From Staff Benda Bilili to Congo’s minerals

17/04/2011 / Kaj

I used the last friday evening to see a new film in Stockholm . Suddenly you are there. Meeting the sunlight of Kinshasa Zoo in Congo when the Staff Benda Bililis musical rhythm sounds get strong. My soul create emotions which took me to different directions of thoughts.

For me, the music in Staff Benda Bilili returns to Bouna Vista Social Club, which also pumped out the beats with a the strong link to African roots.

The story of Staff Benda Bilili is also a very strong social and inspiring story. From a life in the streets of Kinshasa to the music stages all over the world. You will be taken on a travel through social mobilising, ethics, leadership and partnership. You will meet questions that should provide a lesson into corporate CSR responsibilities and the Political Governance agenda.

The rich sources of minerals in Congo is applicable to both conflicts, corruption, ethics, political governance, markets deals and social justice, Companies such as Intel, Nokia, Ericsson and Apple struggle to meet the demands of sources and meet their own CSR policy.

It involves more countries than Congo, but the history of Congo is long and lawful and need to be addressed.

It should not be costly effort to give a better social condition for the population in countries in Africa. But, without political stability it is a hard work. Not impossible, but hard. Corruption in conflicting areas is something business need to address and act on. Businesses and politicians in the world can, through the film, get an insight that both inspires and raises questions. A first step could be to follow universal UN principles in the Global Compact.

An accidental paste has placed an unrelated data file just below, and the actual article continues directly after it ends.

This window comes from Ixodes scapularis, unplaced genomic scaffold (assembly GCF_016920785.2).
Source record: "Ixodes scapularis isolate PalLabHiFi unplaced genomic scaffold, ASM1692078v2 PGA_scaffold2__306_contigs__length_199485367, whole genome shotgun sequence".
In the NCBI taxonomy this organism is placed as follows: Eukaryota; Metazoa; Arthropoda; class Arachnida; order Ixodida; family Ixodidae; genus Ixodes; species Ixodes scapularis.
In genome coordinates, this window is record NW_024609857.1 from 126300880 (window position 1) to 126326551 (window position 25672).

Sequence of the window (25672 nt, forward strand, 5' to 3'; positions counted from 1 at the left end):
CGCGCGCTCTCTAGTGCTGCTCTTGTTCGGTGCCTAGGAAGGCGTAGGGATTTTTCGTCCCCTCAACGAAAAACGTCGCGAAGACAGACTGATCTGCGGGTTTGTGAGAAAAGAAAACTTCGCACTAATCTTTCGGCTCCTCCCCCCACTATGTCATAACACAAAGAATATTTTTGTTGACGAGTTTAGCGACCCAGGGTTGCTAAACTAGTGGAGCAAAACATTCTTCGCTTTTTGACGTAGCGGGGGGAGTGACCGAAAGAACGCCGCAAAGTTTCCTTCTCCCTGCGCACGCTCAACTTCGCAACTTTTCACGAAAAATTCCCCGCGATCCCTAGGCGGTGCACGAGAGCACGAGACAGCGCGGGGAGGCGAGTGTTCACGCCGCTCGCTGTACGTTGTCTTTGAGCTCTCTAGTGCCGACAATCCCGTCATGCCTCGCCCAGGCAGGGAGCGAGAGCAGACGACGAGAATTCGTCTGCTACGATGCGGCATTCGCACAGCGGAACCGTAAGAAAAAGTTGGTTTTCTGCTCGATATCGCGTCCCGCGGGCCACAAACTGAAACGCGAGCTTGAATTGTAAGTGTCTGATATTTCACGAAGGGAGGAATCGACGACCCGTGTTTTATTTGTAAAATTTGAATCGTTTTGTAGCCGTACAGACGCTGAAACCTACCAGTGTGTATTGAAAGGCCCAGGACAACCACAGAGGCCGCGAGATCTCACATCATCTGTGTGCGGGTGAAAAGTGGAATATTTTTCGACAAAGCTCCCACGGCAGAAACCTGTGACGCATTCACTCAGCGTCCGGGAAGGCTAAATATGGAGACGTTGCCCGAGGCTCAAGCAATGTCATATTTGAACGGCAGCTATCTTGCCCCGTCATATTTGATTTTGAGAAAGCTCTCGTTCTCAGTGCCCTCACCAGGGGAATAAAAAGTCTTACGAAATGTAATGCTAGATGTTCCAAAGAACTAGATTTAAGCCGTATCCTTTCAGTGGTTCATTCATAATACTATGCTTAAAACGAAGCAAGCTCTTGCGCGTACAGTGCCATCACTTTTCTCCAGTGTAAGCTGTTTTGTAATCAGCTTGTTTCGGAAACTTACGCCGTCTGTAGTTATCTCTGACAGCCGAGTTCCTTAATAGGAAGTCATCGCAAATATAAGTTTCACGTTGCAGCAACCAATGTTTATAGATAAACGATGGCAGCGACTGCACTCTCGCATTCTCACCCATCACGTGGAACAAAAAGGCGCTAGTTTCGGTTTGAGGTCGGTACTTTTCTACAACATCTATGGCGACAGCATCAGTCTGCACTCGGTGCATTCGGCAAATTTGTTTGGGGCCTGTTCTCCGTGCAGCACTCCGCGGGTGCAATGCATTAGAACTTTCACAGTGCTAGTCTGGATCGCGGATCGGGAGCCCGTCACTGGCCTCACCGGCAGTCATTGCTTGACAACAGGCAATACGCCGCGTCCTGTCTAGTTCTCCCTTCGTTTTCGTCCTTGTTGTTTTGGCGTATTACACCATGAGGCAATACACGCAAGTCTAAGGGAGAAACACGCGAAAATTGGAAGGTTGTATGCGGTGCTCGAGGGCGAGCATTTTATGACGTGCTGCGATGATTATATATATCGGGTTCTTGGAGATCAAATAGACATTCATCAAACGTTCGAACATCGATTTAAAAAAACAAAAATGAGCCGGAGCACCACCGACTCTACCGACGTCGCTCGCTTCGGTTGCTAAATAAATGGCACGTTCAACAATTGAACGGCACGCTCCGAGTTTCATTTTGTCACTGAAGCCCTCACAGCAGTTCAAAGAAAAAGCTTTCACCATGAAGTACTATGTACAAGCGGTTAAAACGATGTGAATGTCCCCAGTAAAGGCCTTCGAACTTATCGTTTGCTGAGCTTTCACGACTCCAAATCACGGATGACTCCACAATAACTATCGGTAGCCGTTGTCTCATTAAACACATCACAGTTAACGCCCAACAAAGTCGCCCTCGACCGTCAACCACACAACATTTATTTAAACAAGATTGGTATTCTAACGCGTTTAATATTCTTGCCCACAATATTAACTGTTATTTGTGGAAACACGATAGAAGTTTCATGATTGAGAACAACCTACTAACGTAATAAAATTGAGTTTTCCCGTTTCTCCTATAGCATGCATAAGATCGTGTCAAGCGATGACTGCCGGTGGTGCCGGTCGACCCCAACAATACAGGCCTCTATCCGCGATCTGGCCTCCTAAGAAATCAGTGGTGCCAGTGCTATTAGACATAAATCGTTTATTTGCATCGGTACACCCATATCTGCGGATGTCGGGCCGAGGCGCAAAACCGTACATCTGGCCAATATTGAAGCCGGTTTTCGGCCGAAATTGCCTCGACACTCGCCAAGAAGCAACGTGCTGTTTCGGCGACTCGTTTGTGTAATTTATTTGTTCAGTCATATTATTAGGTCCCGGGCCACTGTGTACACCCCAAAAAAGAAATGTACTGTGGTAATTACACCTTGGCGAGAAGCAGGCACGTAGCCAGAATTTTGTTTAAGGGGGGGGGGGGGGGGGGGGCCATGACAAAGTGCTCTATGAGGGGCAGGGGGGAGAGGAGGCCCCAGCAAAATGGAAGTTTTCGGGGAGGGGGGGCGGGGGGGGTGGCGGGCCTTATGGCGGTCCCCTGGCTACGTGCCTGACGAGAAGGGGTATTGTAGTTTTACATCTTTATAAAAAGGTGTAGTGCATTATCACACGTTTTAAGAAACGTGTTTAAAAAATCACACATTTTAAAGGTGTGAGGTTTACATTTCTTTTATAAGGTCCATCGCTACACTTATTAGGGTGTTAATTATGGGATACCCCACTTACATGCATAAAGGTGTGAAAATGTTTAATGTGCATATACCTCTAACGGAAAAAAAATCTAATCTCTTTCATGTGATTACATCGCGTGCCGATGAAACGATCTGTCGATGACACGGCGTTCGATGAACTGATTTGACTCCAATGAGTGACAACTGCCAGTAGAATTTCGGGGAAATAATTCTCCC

The impact on corporate social responsibilities should also reaches out to those contractors who are dealers on the streets and slums of the world’s great cities.  And also efficient international rules that will open up bank accounts held offshore by corrupt generals and political leaders.

Hopefully the documentary can give inspiration to put this issues higher up on the agenda in both developing and developed countries.

Africa is a continent of conflict, as many others. And it is something that will never end if we not bring the issues up on the agenda. The conversation I had with Mrs Margot Wallström on conflict of minerals, some time ago, shows the dimension of the problems in Congo.. See the interview

The documentary film that has now been released to theaters all around the world. So why not start by watching the film in the Easter weekend.

Listen to the Staff Benda Bilili


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  1. About Africa Today ( April 18th,)
    This comment is sent from the municipalities of Machakos, Kenya. Together with half od Kenays new counties (24 out of 47 adressed in the new constitution) Sida Partnership Forum facilitate” Green Solutions Week” in Machakos and has put up The Hard Rain Exibition in the city.
    David Ndii, Foresight Economics, researchers from Stockholm Environmental Insitute and PRIA, Participatory Research Institute of Asia ( India) challenges the City Mayors and Town Clerks to plan and build a sustainable african future.
    It is inspiring to be part of this debate and engagement and it is truly serious.

    Dag Jonzon, Sida Partnership Forum

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